According to a recent study, young Women risk Breast Cancer by drinking Alcohol
Young women who are in the habit of drinking are in fact increasing their risk of breast cancer to a great extent. This has been found in a recent study from Washington University Medicine in St. Louis.
- The more a woman drinks, the more is she increasing her risk of breast cancer.
- This is the first study where increased breast cancer risk has been linked to drinking between adolescence and the first full time pregnancy.
- the risk of proliferative benign breast disease is also increased by 15 per cent.
A new study from the Washington University Medicine in St. Louis have revealed that the more alcohol a young woman drinks before motherhood, the greater is her risk of breast cancer.
It was found in the study that when a woman drinks an average of one drink per day between her first period and her first full term pregnancy she increases the risk of breast cancer by 13 per cent. This is the first time that an increased breast cancer risk has been linked to drinking between adolescence and the first full time pregnancy.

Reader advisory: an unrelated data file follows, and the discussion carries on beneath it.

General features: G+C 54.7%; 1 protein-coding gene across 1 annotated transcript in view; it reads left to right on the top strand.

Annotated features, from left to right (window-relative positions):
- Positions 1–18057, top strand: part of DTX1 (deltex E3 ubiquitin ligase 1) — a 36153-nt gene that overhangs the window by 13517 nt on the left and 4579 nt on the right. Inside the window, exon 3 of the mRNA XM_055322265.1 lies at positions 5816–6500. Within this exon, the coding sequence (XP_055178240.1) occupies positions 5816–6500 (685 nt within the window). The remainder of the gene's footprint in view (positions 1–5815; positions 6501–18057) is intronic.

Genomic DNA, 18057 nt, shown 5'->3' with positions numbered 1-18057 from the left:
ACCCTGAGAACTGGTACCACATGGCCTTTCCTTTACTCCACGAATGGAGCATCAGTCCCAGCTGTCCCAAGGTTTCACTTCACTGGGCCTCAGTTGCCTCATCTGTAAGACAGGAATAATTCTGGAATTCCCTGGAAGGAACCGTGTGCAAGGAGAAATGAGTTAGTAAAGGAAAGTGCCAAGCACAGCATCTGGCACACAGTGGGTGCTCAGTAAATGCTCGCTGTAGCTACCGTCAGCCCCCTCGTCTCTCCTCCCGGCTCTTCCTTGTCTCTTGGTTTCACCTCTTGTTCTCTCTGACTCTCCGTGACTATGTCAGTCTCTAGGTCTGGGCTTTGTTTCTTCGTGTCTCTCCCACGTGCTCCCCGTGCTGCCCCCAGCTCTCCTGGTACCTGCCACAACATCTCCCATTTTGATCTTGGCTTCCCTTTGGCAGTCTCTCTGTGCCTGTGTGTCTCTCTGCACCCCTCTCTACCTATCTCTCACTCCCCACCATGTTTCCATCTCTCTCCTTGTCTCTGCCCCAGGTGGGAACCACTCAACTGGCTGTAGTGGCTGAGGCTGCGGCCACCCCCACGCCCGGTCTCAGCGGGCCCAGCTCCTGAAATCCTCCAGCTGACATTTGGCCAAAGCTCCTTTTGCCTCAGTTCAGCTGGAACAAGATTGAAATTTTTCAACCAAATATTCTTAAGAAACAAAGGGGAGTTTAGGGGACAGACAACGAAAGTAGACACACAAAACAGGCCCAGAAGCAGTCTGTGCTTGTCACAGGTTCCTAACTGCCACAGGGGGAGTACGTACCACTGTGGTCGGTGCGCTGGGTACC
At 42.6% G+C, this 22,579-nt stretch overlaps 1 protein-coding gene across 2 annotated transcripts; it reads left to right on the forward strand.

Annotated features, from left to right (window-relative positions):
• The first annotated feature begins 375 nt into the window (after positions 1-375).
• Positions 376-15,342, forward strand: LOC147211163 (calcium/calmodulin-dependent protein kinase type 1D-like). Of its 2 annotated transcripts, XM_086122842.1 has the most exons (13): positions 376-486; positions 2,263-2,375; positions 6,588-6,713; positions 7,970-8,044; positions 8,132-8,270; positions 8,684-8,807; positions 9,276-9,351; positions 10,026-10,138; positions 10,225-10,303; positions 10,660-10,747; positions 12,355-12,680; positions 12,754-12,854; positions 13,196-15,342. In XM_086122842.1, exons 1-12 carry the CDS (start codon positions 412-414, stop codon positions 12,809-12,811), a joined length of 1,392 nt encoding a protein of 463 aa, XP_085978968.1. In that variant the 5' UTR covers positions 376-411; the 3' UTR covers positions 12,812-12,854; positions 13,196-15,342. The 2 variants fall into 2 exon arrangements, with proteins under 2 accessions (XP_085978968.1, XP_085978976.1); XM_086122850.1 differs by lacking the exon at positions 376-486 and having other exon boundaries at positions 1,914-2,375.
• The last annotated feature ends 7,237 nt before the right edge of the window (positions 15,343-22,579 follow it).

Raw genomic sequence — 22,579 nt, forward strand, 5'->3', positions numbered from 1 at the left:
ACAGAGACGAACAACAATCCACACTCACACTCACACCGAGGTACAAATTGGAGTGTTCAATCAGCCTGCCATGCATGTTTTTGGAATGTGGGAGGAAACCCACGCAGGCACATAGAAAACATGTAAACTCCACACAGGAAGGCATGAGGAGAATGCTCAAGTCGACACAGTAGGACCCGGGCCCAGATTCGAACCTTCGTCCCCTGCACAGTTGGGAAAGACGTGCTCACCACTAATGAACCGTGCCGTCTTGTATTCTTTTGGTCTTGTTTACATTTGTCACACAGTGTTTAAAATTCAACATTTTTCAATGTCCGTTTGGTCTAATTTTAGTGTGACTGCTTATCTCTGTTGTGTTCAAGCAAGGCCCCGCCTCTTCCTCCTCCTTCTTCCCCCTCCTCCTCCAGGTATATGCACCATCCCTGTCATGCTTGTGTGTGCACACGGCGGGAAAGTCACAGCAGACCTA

Study co-author Graham Colditz, associate director for cancer prevention and control at Siteman Cancer Center at Barnes-Jewish Hospital and Washington University School of Medicine said, "More and more heavy drinking is occurring on college campuses and during adolescence, and not enough people are considering future risk. But, according to our research, the lesson is clear: If a female averages a drink per day between her first period and her first full-term pregnancy, she increases her risk of breast cancer by 13 per cent.
The study also found that for every bottle of beer, glass of wine or shot of liquor that is consumed daily by a young woman, the risk of proliferative benign breast disease is increased by 15 per cent. This although is noncancerous, it however increases breast cancer risk by as much as 500 per cent.
The findings are based on a review of the health histories of 91,005 mothers enrolled in the Nurses' Health Study II from 1989 to 2009.
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Source: Agency News Aug 30, 2013
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